WWE Hot Take: AEW's MJF Is the Remedy for Eventually Losing Roman ReignsMay 14, 2022
It feels like pro wrestling has entered an era of free agency resembling something close to the NFL or NBA.
So here's an idea: MJF departing All Elite Wrestling to headline in a WWE post-Roman Reigns.
Maybe that's not such a wild idea, either. MJF, still just 26 years old, has always seemed like the AEW Superstar likeliest to dangle his very real contract situation into storylines in order to blur the lines between real and fake.
Fightful's Sean Ross Sapp actually hit on this recently, reporting that MJF is "frustrated with his contract situation and is leaning towards not re-signing with AEW."
This might just be the first salvo in a public negotiation between the two sides, not unlike what NFL players go through when getting hit with a franchise tag. It will inevitably end up as an on-screen storyline, likely similar to what WWE has done in the past with the likes of CM Punk.
If it is wise, WWE will have a very, very close eye on this, even if it doesn't really come to the forefront of feasibility for a few more years. That it's a discussion out in the open now sort of says it all though, right?
To its credit, a report as far back as last December suggested WWE already has a focus on this saga:
And why not? MJF is arguably one of the top 10 things going in pro wrestling right now. He's stellar in the ring and even better when it comes on the mic and character work. That he's doing it under the age of 30 is a testament to his star power and a critical point of emphasis for a company like WWE that has had a brutal time building headliners.
That all of this going down right as things get interesting for Reigns and WWE is pretty eyebrow-raising, to say the least. Reigns isn't advertised for WWE's next event or any dates in July or August amid speculation he could move into a reduced role, possibly to focus on things outside of wrestling.
If that's the case, it's a big problem for WWE. The company has spent the last 400-plus days trying to cement him as one of the best ever in his heel persona. All of the major events like Royal Rumble led to him winning both men's titles, and barring a jaw-dropping change, he'll hold on to at least one of those titles until next year's WrestleMania, where he could fight The Rock in California.
Which is to say WWE has a little more than a year to presumably build an eventual Reigns replacement as the guy before actually knocking Reigns down a peg. But there is little on the undercard—where wrestlers are unable to even compete for a main title right now—that looks appealing, and neither does much in the NXT landscape. That's especially true considering how the company has fumbled builds for other guys who looked destined for stardom from developmental.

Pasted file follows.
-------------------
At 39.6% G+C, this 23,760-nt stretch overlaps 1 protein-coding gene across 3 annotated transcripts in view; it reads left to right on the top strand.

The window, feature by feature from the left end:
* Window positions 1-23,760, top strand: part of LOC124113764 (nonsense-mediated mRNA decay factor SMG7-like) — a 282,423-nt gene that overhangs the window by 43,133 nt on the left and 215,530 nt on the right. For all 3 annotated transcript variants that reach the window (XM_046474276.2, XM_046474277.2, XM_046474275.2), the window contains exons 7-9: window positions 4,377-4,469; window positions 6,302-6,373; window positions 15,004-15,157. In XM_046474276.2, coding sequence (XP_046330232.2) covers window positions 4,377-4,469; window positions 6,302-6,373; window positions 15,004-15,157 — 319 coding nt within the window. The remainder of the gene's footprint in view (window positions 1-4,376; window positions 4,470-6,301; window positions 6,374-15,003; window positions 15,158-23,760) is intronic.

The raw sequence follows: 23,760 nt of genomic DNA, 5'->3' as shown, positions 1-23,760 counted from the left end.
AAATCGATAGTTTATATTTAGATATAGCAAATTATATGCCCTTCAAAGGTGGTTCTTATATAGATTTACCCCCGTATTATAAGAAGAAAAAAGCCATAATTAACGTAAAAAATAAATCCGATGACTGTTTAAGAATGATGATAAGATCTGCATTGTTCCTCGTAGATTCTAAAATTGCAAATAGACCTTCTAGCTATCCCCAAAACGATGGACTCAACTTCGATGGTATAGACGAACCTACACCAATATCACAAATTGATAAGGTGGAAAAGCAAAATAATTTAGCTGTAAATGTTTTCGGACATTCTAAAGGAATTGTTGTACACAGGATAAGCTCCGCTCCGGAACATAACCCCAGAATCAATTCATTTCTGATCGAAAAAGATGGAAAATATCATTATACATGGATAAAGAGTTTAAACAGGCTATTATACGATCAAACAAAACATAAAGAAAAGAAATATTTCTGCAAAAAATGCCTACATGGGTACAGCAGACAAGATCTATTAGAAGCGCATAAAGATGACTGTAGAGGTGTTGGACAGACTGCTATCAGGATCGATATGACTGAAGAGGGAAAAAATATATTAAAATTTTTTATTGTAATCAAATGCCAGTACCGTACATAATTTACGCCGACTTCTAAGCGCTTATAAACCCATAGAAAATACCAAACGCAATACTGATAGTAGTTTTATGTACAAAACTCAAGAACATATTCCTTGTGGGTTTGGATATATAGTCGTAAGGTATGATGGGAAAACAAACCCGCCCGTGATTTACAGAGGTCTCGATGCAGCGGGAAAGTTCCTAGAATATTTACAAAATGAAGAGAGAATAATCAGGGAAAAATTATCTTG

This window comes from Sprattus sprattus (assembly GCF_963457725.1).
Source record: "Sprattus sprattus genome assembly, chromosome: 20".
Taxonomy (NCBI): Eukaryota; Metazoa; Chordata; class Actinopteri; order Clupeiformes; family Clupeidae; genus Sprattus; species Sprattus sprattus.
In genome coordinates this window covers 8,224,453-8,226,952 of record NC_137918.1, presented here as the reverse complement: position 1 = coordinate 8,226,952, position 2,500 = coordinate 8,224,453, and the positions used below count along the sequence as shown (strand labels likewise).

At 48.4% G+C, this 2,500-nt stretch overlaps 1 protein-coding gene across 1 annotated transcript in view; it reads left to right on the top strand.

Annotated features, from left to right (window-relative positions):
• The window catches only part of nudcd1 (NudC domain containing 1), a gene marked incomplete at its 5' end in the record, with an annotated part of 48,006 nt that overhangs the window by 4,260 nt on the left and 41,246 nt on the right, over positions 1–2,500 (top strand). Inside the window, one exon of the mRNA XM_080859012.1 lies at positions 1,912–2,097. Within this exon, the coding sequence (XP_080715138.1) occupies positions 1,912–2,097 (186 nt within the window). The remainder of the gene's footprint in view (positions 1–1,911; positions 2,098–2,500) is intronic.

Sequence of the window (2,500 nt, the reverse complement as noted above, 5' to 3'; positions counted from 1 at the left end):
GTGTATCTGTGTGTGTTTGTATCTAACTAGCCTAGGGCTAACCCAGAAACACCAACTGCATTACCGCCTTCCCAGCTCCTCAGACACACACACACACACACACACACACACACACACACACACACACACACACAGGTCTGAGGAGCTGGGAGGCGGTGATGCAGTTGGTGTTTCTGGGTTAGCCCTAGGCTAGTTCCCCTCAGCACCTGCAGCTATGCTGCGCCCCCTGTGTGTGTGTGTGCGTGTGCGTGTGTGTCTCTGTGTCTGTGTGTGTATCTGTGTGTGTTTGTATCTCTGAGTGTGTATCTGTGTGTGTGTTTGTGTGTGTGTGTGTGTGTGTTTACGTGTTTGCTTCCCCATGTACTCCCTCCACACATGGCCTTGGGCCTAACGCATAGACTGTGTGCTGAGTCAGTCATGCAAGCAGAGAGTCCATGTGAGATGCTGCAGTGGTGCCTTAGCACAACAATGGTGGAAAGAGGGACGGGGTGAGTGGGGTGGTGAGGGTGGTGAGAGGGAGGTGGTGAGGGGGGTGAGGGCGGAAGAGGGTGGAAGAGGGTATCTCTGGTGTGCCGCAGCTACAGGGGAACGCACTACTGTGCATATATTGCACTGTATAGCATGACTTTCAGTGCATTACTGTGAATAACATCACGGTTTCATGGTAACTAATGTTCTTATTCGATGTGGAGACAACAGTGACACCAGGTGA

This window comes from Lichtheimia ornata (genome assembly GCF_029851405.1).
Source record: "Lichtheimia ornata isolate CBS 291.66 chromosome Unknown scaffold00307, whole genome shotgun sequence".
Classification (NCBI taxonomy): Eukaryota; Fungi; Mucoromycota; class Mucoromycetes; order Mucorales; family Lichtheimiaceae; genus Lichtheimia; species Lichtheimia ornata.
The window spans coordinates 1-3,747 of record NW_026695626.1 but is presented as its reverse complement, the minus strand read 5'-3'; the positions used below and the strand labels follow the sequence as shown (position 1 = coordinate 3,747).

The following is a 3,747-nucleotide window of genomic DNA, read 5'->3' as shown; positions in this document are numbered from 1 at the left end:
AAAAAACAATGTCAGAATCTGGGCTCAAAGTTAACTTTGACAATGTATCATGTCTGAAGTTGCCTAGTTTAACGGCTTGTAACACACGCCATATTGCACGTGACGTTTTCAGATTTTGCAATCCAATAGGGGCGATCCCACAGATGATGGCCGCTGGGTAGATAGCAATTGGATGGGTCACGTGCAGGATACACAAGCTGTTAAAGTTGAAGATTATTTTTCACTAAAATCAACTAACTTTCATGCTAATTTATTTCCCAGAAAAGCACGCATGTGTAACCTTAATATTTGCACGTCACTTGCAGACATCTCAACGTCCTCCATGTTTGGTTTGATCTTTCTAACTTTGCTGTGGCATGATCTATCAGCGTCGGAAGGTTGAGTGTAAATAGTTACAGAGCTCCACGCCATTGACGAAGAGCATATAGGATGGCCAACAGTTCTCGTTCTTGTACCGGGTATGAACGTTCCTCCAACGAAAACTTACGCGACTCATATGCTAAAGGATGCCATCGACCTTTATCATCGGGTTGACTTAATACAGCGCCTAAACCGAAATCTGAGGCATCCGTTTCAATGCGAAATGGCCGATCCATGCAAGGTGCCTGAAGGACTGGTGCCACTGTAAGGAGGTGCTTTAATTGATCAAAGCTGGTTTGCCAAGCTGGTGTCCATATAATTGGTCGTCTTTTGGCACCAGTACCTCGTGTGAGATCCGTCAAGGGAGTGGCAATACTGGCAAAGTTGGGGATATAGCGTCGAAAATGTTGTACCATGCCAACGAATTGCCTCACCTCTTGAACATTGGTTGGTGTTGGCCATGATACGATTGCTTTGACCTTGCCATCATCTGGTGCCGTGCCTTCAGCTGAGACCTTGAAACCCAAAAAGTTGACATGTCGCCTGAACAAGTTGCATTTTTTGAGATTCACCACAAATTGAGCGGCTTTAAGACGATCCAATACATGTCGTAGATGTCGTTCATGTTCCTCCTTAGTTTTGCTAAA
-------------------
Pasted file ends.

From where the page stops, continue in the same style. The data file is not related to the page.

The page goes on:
That loops us back to MJF, who could come in and get the AJ Styles treatment right away as a non-WWE guy who can shake up the main-event scene. If Cody Rhodes can come back and be a headlining threat right away, so can he. There's an angle where WWE, well, WWE-ifys him and tones down his promos, but he'd still stick out above most on the roster for his promo and character work (never mind the promos we'd love to see him cut on Rhodes if they both land over there).
Granted, this is all hypothetical. In reality, it's nearly impossible to imagine AEW letting a talent like MJF get away. He has that once-every-10-years feel and, as such, is an invaluable foundational block for a company. But, in a funny sort of way, this inevitable fan speculation will only drive more interest to AEW and its storylines as MJF undoubtedly weaves this into his character and storylines.
But it's also just a good example of where the wrestling business is right now and just what a great time it is to be a fan of the sport. AEW swiped plenty of departed WWE guys and even snagged the historic moment with Punk, while WWE finally got one back with Rhodes.
There are bound to be other guys who eventually swim against the tide like Rhodes. And for WWE, MJF is the biggest fish of all, pretty much without equal. Were they to land him before he even turns 30 years old, it would secure a company headliner for the next decade or more.
Again, it's all hypothetical, but it's not a big secret WWE's headed for a critical turning point as Reigns gets set to turn 37 and the company can either grapple with attempting to build top guys or go throw weight around to bring aboard others.
So often in pro wrestling these days, the out-of-ring happenings are just as entertaining, if not more so, than the in-ring and on-air stuff. The saga of MJF will exemplify this, with fans getting superb storylines in the process while WWE lurks in the background with a possible chance to right many wrongs with a big splash.